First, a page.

2 Later in life she would write the Foreword to a posthumously published digest of Matthay’s writings, The Visible and Invisible in Pianoforte Technique (Oxford University Press, c1960).
3 (These statistics are cited in the chapter “The National Gallery Concerts and After” by Howard Ferguson in the monograph Myra Hess by her friends (Vanguard Press, c1966). A rather more extensive account of the National Gallery concerts is found in the chapters “Playing Through the Blitz” and “Her Finest Hour” in Marian C. McKenna’s monograph Myra Hess: a portrait (Hamish Hamilton, 1976).
1962: the Eastman Philharmonia tour continuing
►Throughout the tour, receiving letters from home was a welcome thing for members of the Philharmonia. Most of their mail was delivered via diplomatic pouch. These two photos capture the delight experienced by the travellers when reading news from back home. Eastman School Photo Archive.
Sixty years ago this week, the members of the Eastman Philharmonia were continuing their landmark three-month tour with performances in the USSR. After performing concerts in Moscow in the last week of January, the orchestra members journeyed south to the Moldavian Soviet Socialist Republic and the Ukrainian Soviet Socialist Republic for concerts in Odessa, Kishinev (today Chişinӑu), Chernovtsi (today Chernivtsi), Lvov (today Lviv), and Kiev (today Kyiv). Given that they were now travelling in the USSR’s principal agricultural region, their sightseeing itinerary included a visit to a collective farm outside of Chernovtsi. Bassoonist Richard Rodean described in his travel journal the choreographed manner of the visit, which included being greeted by the farm’s managers and local Community Party officials, and sitting for a question-and-answer session with one of the managers. The official insistence on making as favorable an impression as possible was also reflected in a tourist brochure found among Howard Hanson’s papers, displayed here. The color brochure, printed by Intourist (the USSR’s state-run tourist agency for visitors from abroad), is a vintage item of Cold War-era tourism, as it presents a sunny and attractive view of the region in which the Philharmonia members were now travelling, ignoring altogether the grim living conditions of many of the inhabitants.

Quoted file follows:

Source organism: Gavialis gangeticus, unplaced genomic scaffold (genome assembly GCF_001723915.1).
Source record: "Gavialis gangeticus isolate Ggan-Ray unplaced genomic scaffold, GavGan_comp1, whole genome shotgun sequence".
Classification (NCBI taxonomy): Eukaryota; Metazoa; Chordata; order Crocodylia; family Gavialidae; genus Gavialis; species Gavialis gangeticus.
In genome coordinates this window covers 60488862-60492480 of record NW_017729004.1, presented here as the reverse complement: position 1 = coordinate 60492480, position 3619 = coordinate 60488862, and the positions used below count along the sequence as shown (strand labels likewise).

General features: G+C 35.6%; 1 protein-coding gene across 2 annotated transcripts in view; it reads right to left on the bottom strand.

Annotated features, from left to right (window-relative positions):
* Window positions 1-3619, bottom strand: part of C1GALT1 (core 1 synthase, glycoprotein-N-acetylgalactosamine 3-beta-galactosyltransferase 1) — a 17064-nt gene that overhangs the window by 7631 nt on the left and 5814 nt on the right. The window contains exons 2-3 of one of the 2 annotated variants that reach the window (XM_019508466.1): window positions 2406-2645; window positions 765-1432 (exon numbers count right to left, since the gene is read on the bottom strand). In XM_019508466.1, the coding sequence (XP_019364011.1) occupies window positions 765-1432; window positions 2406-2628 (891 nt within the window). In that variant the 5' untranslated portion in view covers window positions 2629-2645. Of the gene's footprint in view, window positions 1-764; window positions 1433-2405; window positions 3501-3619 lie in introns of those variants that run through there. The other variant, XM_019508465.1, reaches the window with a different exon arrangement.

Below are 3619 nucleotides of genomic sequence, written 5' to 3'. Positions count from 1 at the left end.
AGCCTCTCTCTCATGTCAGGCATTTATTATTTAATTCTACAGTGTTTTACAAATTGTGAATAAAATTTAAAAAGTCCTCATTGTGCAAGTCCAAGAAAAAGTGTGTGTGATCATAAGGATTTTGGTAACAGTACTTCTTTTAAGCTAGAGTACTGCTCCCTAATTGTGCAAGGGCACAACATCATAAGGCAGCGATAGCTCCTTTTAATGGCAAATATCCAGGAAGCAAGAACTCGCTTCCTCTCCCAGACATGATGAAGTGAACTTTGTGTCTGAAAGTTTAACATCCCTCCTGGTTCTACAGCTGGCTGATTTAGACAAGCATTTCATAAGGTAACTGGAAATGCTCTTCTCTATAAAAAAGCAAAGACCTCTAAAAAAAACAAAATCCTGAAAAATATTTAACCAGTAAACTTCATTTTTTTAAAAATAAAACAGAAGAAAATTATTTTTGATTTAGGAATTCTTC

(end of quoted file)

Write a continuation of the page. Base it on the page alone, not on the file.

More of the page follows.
Other opportunities were musical in nature. Mr. Rodean and other Philharmonia members attended a rehearsal of the Odessa Philharmonic, and were invited to sit with the orchestra and to play along with the rehearsal. The orchestra was rehearsing the Symphony no. 12 (“The Year 1917”) by Shostakovich, which had only just been composed in 1961. Mr. Rodean recounted that the orchestra’s bassoonists welcomed him warmly and were solicitous in assisting him through the unfamiliar Symphony. Following the rehearsal, the Philharmonia’s appointed interpreters had a hard time getting the Philharmonia members away from the Odessa musicians, so enthusiastic were they to welcome the Americans and to engage them in conversation. As Mr. Rodean wrote, “It’s amazing how a very few words can create a conversation for hours with musicians as long as the subject is music. The Symphony is really very exciting and fun to play. I imagine it will be available in the U.S. shortly for performance.” At the Philharmonia concert in Odessa that evening, the Odessa Philharmonic bassoonists showed up at the hall to greet their new friend Richard Rodean and to present him with a gift of several bassoon compositions by Soviet composers.